It should not be a choice of one or the other. Leaders in our country must have the willpower to do both, support the Second Amendment as it was intended by the Founding Fathers and protect our people by with severe punishments for any felonious criminal acts committed with any type of weapon. It is not that difficult.

Bo J. Rudzinskyj


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Wouldn't we all like our views to be the dominate ones in America?

To The Daily Sun,

I don't know E. Scott Cracraft, except by his columns and letters in the Daily Sun, but I get the impression that he has a low opinion of evangelical Christians and those who hold conservative (sometimes called traditional) values. He doesn't seem to be very tolerant of those of us who hold those views, and someone needs to correct statements that are misleading, thus this letter.

The implication that many evangelical Christians are calling for the execution of gay people and those women who have abortions is absurd. There may be a very few (not even a fringe) who feel that way, but I know none who have even mentioned such a thing. I have heard no preacher in our country calling for the death penalty for gays. Anyone who does is not representative of the vast majority of conservative, evangelical Christians.

Mr. Cracraft warns us about something called "Christian dominionism." As one who has been involved in Christian evangelical fellowship most of my years, to date I do not recall ever having been involved in a discussion of Christian dominionism. I have discussed the dominion of God and the lordship of Jesus Christ. I am acquainted with the term "apologetics" which involves defending the Christian faith, and not apologizing for it.

To Mr. Cracraft and those who share his concern about Christian beliefs and practice I ask: Would you like your worldview to be the dominate one in America? I expect you would and would be puzzled if you did not. Do you believe Muslims would like their beliefs to be the dominate one not only of Iran, but also of the United States? I expect they do.

Mr. Cracraft's references are internet sites. My guess and research leads me to believe that the term Christian dominionism is one used more by the those that like to label some people with unpopular viewpoints than it is by Christians.

However, followers of Jesus Christ realize that they are going to be misunderstood and misrepresented and belittled for their beliefs. That is a small thing in light of the fact that they have experienced the love and power of God in their lives, and purpose to live their lives by the commandments of Jesus to love God with all their being and to love their neighbor as themselves. That love extends to the unborn baby that is killed in the womb, and, believe it or not, to the mother who chooses to end her baby's life.

One internet site reveals three beliefs of those it labels Christian dominionists. The first is that they believe that the U.S.A. should be a Christian nation. There are people who with reason believe that a nation governed by Christian values makes for a better nation; not a perfect one, because Christians aren't perfect, but a better one. Mr. Cracraft seems to believe that a nation without Christians (at least evangelical Christians) would be better.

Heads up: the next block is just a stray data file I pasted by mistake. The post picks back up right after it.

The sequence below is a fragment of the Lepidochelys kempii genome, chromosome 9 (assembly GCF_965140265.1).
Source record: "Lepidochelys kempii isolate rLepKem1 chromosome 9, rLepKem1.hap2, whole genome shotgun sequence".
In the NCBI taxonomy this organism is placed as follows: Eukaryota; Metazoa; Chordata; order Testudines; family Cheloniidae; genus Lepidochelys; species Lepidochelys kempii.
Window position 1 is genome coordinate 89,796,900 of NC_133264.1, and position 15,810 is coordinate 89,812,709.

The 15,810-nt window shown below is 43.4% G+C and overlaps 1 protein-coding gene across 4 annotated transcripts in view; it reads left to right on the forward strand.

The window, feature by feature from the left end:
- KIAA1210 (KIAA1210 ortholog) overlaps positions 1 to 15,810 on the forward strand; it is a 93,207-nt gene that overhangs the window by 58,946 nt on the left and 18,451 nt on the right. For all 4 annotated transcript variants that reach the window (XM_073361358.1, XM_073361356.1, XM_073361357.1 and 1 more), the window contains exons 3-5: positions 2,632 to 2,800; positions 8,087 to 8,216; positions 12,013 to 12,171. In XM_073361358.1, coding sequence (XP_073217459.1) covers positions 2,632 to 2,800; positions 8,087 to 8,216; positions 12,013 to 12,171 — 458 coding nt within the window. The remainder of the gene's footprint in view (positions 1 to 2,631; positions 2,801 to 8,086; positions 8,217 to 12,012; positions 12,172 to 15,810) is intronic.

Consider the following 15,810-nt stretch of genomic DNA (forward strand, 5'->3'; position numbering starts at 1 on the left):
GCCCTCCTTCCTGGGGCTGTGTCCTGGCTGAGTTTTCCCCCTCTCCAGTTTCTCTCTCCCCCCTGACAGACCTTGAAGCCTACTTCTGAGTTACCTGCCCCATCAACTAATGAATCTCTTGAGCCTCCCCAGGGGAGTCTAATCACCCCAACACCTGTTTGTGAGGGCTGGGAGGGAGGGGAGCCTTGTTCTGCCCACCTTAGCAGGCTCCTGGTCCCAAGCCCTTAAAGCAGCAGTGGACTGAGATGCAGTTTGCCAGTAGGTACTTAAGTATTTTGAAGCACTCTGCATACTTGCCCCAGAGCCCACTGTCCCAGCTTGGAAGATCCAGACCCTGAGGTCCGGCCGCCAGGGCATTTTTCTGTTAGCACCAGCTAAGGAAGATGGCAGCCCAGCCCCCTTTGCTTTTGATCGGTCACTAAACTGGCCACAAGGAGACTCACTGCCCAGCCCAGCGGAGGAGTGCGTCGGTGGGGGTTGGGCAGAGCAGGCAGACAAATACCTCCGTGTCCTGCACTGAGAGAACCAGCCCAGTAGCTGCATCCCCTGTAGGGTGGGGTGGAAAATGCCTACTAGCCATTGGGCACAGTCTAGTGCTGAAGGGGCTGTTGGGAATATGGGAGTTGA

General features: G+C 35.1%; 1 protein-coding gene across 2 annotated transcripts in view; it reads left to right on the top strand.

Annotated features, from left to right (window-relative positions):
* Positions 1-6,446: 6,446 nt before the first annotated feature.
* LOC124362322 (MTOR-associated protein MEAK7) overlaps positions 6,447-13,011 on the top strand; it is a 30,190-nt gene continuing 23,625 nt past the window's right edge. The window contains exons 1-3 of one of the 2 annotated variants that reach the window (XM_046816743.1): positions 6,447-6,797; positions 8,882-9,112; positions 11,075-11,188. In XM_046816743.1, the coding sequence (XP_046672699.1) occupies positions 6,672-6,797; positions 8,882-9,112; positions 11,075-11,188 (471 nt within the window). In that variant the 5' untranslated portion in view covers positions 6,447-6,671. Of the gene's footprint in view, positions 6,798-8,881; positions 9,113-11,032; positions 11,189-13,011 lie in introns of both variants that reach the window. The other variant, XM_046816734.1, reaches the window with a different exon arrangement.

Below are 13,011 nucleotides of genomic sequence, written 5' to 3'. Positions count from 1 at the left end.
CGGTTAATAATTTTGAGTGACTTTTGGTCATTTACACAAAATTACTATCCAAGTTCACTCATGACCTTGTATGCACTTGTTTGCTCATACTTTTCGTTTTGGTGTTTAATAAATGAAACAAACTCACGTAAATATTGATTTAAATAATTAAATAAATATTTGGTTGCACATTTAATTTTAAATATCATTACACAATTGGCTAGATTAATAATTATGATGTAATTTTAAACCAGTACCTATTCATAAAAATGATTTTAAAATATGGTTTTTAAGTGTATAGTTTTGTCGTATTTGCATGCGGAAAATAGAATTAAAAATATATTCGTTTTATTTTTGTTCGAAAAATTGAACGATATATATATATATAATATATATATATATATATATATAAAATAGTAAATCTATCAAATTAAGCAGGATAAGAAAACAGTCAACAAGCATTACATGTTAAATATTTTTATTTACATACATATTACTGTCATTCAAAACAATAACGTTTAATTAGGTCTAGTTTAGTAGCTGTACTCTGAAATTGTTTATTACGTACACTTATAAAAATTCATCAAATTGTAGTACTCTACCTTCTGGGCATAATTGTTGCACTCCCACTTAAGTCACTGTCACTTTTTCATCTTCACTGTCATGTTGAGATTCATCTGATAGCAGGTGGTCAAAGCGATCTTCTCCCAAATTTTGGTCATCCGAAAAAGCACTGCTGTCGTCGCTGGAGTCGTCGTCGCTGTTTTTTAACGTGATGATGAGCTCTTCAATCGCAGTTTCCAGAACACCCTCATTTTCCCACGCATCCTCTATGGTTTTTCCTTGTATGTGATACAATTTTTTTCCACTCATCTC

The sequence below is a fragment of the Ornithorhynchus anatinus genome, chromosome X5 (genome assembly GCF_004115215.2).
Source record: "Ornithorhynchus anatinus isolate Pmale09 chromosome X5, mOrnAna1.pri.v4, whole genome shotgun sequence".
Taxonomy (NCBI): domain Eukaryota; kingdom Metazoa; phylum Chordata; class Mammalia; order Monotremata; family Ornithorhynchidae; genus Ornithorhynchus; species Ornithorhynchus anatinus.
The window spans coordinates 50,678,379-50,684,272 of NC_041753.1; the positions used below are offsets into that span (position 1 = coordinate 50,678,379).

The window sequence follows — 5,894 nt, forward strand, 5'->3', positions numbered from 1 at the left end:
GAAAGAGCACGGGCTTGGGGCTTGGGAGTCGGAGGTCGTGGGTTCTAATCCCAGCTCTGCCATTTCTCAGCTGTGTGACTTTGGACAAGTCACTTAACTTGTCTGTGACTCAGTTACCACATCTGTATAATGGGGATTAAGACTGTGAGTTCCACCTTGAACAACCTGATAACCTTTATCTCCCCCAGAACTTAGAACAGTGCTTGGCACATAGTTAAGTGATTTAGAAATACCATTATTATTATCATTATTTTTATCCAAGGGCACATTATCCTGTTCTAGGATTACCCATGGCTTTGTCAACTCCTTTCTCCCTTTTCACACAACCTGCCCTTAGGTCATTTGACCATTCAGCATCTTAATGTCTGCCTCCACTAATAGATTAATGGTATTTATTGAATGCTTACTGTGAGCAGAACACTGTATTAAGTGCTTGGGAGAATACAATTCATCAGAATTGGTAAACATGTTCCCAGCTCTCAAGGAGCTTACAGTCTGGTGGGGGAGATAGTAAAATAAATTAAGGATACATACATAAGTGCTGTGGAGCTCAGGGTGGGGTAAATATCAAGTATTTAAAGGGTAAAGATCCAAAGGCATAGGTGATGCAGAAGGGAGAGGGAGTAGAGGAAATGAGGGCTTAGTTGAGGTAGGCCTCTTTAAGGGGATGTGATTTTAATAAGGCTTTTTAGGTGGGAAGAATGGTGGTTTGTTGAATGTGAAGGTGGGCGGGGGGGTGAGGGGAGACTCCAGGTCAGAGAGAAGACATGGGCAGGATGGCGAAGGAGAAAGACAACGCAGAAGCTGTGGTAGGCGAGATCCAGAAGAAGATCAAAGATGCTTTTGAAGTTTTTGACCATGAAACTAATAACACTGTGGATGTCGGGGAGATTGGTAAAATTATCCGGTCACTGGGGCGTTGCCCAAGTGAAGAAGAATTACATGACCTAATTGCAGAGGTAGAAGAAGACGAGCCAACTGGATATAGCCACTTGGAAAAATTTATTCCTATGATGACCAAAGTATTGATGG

The second supposed trait of a Christian dominionist is said to be that they do not respect the equality of other religions. The idea that all religions are equal defies logic. Some Christians don't like to use the word religion in describing their faith because they feel it is misleading. But how can all beliefs be equal when they contradict each other? Do those in political parties think that the opposing party is equal in value? The rhetoric I hear doesn't indicate that. Should we respect the equality of all restaurants? Does it make me a bad person if I choose one over the other?

The third charge against the so-called dominionists is that they believe that the Ten Commandments should be the foundation of American law. The fact is that they have been just that in practice until recent decades even though it may not be stated in the documents. The commandments are good and right and sensible and the keeping of them makes for a better society.

Does the evangelical, conservative (in some ways, liberal) Christian want to promote the good news of Jesus Christ? Would he like to see others accept all that Jesus offers them? Of course! But theirs is not a mission of hate, nor of imposing their beliefs on others against their will, nor of denying freedom of religion, nor of advocating execution of people whose conduct they don't like, nor of denying people a vote. Who, really, are the ones who have been trying to impose their values on us? Whose agenda is the extreme one? Who has been questioning the intelligence of Christians? Who are the intolerant?

Mr. Cracraft may be a very nice man. I choose to think that he is, but I also think he is barking up the wrong tree.

Bob Smith

New Hampton